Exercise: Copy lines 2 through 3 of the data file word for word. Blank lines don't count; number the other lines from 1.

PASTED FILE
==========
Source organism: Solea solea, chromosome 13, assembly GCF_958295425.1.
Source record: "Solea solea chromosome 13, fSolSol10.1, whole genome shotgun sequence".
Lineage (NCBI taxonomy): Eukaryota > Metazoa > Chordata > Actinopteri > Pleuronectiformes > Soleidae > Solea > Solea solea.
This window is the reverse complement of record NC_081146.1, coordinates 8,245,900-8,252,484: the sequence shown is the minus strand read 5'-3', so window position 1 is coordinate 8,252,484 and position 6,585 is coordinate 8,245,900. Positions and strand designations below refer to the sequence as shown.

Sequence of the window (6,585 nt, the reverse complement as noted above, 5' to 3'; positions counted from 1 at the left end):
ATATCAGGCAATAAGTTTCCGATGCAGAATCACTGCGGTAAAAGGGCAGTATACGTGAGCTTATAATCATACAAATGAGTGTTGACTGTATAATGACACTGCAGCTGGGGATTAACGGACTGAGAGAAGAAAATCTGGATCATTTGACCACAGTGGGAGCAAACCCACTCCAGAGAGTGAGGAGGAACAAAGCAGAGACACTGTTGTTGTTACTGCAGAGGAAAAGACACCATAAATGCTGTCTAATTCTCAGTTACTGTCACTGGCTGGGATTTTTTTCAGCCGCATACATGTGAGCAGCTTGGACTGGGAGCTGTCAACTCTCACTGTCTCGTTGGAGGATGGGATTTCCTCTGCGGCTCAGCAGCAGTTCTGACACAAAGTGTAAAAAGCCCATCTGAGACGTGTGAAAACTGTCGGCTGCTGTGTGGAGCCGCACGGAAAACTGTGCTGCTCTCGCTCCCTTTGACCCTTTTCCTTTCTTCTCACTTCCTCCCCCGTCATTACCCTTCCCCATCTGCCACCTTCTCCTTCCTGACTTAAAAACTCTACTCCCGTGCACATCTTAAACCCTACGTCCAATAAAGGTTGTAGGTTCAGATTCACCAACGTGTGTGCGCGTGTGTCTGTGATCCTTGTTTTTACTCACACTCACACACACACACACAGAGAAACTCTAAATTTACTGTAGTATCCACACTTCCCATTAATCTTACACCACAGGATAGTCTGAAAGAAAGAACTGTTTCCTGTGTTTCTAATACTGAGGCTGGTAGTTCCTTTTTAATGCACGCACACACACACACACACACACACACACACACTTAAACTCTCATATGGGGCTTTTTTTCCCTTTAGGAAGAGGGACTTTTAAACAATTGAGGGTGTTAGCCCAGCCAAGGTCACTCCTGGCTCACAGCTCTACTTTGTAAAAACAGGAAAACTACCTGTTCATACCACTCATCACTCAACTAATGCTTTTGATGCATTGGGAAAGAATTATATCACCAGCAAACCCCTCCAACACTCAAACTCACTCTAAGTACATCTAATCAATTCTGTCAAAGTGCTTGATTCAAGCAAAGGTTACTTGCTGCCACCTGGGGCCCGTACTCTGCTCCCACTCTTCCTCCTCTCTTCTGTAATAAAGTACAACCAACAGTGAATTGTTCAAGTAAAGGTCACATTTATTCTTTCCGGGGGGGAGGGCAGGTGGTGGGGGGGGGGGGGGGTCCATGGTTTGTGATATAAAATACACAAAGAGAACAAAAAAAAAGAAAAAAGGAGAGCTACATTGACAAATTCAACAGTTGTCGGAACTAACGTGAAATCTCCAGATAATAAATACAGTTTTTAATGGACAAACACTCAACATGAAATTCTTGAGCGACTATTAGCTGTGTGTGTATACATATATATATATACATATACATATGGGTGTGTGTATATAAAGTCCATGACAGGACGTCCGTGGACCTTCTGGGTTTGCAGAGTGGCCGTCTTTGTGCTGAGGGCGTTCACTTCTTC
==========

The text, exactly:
Source record: "Solea solea chromosome 13, fSolSol10.1, whole genome shotgun sequence".
Lineage (NCBI taxonomy): Eukaryota > Metazoa > Chordata > Actinopteri > Pleuronectiformes > Soleidae > Solea > Solea solea.